Natural soybeans taste horrible – it’s Mother Nature’s way of warning humans about the dangers of soy. In order to make soy products edible, soy manufacturers have to add large amounts of sugar, MSG and other flavorings and spices. The additives are in addition to the lack of proper processing of soy, which naturally can be harmful to a balanced system.
Almost 90% of the soybean crop in the US is genetically engineered, and hundreds of studies link soy consumption to all sorts of health issues including cancer (especially in women). The phytates in soybeans are extremely resistant to neutralization, and have been linked to malnutrition and growth problems, especially when soya is added to infant formulas.
Soy also contains goitrogens, which depress thyroid functions, and phytic acid, which hinders the body’s ability to absorb proteins, calcium, magnesium, iron and zinc. In general, it is an enzyme inhibitor. Soy (and artificial sweeteners) also weaken the immune system. The immune system is one of the keys to healing illness. Therefore, the more we can support immune related health the better.
The key is to cut out all soy products except fermented soy. Miso, tempeh and soy sauce are made for our consumption.
The good – Soy for humans.
Fermented soybean paste, used in soups and sauces. Rich in probiotics, good bacteria that aid vitamin absorption. Miso is high in sodium but is considered one of the healthiest soy products.
Whole soybeans pressed into loaves, which are then fermented. Often used as a meat substitute. Tempeh is rich in B vitamins, minerals, and omega-3 fatty acids.
The bad and ugly of Soy the “white man” way (i.e. cutting corners for profit)
Whole soybeans, commonly boiled in the pod and eaten as a snack. Most commercial edamame has been preheated to make digestion easier, but it still contains antinutrients which are counterproductive to natural absorption.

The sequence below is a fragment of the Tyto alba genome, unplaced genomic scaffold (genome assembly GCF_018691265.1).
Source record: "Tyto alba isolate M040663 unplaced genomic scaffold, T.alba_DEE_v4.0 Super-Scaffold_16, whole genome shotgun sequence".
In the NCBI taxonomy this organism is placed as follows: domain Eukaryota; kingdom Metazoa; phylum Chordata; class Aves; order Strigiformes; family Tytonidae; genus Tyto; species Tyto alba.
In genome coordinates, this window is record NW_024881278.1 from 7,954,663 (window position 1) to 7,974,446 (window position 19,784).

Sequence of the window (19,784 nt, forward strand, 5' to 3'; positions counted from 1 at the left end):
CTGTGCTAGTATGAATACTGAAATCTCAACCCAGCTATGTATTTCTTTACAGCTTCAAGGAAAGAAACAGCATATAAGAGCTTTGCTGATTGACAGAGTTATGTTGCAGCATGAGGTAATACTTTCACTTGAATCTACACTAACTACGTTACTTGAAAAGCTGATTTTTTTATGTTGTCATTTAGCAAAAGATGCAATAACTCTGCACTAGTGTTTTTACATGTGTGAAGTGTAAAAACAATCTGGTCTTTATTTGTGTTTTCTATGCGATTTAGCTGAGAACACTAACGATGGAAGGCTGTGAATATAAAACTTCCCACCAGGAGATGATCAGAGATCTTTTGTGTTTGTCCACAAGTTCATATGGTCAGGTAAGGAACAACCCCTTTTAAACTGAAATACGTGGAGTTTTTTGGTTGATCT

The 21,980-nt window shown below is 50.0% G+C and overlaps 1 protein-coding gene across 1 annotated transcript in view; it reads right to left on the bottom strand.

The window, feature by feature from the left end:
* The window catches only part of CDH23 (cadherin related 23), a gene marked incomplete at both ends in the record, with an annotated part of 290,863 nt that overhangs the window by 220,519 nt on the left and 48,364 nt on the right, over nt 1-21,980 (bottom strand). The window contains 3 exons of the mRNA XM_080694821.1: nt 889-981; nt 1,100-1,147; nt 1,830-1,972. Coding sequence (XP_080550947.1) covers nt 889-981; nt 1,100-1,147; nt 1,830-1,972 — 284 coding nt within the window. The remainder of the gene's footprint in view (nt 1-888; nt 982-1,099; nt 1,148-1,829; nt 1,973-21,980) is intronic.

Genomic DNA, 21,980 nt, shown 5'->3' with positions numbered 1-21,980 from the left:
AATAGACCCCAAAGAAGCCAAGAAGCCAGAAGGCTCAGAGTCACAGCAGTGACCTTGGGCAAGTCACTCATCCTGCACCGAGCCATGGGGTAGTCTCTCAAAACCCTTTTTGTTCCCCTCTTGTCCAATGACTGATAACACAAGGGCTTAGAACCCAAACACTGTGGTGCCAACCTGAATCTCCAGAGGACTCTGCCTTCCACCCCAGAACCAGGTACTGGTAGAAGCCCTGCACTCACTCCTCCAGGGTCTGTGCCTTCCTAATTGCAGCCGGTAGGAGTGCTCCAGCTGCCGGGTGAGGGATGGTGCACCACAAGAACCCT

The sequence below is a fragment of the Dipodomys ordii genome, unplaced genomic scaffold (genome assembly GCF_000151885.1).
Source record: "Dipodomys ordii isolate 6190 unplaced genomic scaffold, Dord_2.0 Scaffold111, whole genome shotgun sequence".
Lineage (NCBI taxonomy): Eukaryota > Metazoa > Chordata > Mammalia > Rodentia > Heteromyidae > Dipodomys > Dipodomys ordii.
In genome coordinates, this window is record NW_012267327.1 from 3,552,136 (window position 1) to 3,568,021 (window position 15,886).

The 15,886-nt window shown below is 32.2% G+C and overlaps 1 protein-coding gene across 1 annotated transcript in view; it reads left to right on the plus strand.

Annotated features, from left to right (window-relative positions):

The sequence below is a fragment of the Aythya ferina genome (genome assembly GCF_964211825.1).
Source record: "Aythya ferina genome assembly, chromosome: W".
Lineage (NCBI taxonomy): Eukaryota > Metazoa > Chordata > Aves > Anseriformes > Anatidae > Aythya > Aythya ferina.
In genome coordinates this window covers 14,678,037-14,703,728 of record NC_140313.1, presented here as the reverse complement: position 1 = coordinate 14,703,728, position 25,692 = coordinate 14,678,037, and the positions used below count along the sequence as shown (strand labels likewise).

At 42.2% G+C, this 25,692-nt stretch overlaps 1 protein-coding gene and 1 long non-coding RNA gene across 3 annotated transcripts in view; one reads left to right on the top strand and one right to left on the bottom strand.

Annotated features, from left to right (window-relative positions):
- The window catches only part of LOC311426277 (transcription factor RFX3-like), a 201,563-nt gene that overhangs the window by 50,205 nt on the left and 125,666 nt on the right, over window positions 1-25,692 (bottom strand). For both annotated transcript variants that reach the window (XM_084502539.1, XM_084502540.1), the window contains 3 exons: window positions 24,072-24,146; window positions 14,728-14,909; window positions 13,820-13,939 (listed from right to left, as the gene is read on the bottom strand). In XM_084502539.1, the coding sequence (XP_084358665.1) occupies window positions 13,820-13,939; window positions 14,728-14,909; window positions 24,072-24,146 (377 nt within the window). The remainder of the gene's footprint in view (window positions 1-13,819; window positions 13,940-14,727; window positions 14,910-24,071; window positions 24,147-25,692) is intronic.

A source of hidden soy. Processed soy proteins extend some burgers and chicken (nuggets, patties, even ‘grilled breasts’). Buns contain soy oil and to a lesser extent soy flour and lecithin. Soy oil also appears in dressings and dips, in American ‘cheese,’ and as the No. 2 ingredient in fries. There’s even soy in Big Mac’s secret sauce: Soybean oil nets top billing.
Soybean oil and soy flour
Soybeans are full of natural toxins that leach minerals from the body. In addition, soy crops are usually genetically engineered to withstand heavy applications of pesticides. It follows that the products of these crops carry pesticide residue with them. The process of making vegetable oils such as soybean oil uses several toxic chemicals.
To extract oil, soybeans are superheated, ground, pressed, mixed with chemicals, and washed in a centrifuge. Soybean oil accounts for 80 percent of all liquid oils consumed annually in the United States.
A processed beverage made of ground soybeans mixed with water and boiled, which removes some toxins. Sugar is added to improve flavor. An eight-ounce serving contains up to 35 milligrams of isoflavones, which may change estrogen levels and hormonal function.
Highly processed, a source of trans fat. Check your labels: Potato chips, tortilla crisps, and many other deep-fried things have been cooked in soy oil—straight up or partially hydrogenated.
Soy milk, curdled and pressed into cubes of varying firmness. Often used as meat substitute. A non-fermented product, tofu contains antinutrients, which can block absorption of essential minerals.
The great part of kicking soy is that you still have awesome options that are much more tastier AND more beneficial for your purdy little body. Almond and rice milk are delicious and nutritious in smoothies, soups, and drinks. Vegan’s have many more tasty protein options [than tofu] with sprouted legumes, mushrooms, almonds, and avocados just to name a few!